Community of St. Clare

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The Community of St. Clare (OSC) is a Franciscan Anglican religious order of nuns, and part of the wider Franciscan movement within the Anglican Communion. The community, founded in 1950 and based at Freeland near Witney, Oxfordshire, England, is one of several associated with the Society of Saint Francis. It forms the 'Second Order' of the Anglican Franciscan movement, commonly known as the 'Poor Clares'. The community, in common with other Second Order Franciscan communities, is an enclosed and contemplative one, and the sisters provide for their own needs through a variety of activities. The sisters believe that their 'enclosed' life does not mean being 'shut in', but rather an opportunity to live and work together on one site in real community.[1] The community runs a guest house and retreat centre, and the sisters engage in various works including sewing, painting, printing, and manufacturing altar breads.

Between 1975 and 1993 the order maintained a house at Stroud NSW. Originally three sisters from the mother house at Freeland established the community at Stroud Rectory in response to an invitation from the then Bishop of Newcastle, Ian Shevill. The Monastery, dedicated to the Blessed Virgin Mary was built by community support of mud bricks and is an outstanding example of mud brick building. In its later years the community at Stroud was headed by Sister Angela CSCl, formerly the artist Wendy Solling. Sister Angela lead the community in several controversial directions involving it increasingly in environmental issues and the movement for the ordination of women. Between 1988 and 1992 the community opened its Stroud novitiate to male novices who were seeking an expression of Franciscan contemplative life.[2] Although several enquiries were made by men at this time only one novice was admitted in May 1989, the Australian Harpist Andrew Radclyffe , and the community functioned for a period as a double monastery. After the closure of the Stroud Monastery the Community of St Clare exists only at the original house near Oxford.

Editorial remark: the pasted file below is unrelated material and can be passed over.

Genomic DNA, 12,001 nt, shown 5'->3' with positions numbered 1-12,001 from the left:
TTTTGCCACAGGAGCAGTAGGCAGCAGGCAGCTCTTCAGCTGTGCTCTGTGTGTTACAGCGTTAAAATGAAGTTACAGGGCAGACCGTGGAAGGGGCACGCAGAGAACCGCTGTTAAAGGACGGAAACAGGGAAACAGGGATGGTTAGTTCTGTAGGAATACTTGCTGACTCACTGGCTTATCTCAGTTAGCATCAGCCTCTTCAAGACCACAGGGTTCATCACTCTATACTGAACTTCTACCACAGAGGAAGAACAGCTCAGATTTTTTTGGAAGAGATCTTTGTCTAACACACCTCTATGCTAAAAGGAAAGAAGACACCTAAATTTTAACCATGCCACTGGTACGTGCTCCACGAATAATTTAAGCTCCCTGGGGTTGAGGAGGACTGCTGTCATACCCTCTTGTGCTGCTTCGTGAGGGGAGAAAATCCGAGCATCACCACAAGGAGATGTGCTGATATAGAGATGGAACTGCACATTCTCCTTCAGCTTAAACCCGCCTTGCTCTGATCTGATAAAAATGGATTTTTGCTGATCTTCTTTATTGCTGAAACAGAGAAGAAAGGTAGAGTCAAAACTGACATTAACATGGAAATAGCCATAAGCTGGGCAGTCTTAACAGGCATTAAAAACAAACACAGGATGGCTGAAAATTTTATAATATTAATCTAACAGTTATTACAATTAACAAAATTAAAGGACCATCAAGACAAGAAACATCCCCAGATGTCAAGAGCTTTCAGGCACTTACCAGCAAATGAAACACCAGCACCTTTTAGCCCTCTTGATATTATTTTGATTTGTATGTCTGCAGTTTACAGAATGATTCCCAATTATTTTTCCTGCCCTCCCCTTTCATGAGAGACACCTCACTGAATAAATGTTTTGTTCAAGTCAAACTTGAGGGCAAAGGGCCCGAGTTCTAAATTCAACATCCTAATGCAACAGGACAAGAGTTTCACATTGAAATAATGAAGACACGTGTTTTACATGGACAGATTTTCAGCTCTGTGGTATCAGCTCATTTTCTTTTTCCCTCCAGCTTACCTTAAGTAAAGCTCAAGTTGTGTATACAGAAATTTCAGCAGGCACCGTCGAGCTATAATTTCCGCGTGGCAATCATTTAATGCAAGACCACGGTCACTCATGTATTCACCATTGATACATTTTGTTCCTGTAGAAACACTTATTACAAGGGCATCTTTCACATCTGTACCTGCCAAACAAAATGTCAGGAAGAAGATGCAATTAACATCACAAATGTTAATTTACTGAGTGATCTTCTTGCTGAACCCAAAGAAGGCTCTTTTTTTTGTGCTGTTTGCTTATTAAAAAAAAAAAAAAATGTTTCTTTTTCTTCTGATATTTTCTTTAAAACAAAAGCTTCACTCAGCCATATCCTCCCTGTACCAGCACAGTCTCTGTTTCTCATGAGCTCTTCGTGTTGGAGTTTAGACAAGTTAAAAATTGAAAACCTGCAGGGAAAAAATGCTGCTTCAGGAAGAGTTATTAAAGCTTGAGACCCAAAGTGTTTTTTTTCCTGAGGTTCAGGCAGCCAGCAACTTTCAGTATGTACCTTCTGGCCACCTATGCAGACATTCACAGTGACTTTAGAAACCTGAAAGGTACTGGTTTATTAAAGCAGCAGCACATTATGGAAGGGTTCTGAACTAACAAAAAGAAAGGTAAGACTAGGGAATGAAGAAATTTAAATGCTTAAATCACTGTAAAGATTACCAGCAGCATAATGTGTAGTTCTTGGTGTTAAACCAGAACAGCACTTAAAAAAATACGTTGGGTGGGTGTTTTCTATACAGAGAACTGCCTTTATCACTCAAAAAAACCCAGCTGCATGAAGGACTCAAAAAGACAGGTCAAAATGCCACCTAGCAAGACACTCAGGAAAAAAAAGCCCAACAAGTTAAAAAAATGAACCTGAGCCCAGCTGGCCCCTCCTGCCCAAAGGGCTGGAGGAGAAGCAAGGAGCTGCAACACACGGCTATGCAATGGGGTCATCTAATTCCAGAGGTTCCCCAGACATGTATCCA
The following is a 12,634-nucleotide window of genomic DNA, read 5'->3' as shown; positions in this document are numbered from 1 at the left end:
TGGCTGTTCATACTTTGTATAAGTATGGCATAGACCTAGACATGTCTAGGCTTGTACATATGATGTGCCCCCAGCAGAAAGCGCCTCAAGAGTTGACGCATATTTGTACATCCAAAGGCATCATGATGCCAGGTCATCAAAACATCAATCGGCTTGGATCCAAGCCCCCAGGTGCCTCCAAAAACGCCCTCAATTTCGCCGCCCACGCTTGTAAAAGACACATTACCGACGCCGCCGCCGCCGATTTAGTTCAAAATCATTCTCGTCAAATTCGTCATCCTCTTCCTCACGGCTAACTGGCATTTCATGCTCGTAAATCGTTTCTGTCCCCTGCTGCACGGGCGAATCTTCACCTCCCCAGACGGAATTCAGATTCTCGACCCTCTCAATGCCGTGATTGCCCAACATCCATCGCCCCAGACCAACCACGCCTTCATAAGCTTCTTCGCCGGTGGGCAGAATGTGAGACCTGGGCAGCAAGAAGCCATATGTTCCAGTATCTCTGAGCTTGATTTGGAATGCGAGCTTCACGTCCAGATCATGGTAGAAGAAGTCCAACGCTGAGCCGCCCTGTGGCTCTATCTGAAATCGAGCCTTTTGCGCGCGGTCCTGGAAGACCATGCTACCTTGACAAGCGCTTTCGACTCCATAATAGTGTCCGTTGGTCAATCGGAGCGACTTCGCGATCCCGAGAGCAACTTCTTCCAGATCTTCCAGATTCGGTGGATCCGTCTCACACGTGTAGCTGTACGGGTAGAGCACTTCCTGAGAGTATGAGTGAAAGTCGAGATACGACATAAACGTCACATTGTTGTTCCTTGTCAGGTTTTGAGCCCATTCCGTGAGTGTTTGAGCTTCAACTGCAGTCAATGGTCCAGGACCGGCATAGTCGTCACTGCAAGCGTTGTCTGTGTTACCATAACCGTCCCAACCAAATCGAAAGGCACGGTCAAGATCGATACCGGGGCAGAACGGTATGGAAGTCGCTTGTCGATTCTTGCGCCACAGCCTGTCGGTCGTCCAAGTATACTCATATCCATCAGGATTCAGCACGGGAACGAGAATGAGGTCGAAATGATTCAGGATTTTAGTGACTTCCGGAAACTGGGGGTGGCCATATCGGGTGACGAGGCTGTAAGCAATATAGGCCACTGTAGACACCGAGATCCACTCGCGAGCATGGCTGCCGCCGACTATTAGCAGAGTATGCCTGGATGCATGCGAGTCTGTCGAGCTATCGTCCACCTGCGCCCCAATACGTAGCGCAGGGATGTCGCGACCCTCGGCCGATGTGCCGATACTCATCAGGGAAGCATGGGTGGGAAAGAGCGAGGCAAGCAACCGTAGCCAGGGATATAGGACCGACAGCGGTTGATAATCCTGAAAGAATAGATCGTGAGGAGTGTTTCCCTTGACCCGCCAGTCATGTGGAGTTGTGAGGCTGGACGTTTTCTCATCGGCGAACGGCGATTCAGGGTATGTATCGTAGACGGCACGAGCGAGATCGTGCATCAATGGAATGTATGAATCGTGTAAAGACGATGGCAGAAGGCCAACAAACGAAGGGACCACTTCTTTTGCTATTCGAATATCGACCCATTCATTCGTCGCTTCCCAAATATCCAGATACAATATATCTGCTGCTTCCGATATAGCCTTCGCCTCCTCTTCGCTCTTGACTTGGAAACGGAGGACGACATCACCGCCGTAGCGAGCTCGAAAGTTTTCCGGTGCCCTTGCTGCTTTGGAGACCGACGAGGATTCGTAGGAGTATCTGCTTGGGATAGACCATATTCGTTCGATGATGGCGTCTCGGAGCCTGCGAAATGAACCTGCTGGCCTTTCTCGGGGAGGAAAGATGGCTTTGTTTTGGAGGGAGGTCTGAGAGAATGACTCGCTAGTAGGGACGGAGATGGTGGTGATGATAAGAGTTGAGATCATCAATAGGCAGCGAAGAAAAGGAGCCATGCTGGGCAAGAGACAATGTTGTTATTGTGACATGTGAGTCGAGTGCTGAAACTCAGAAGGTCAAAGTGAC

External links[edit]

References[edit]

The Anglican Religious Communities Yearbook 2004-05. Norwich: Canterbury Press, 2003.

  1. ^ The community describes this on this webpage.
  2. ^ Sydney Morning Herald, Sept 1989, Good Weekend Magazine, "Nun but the Bold."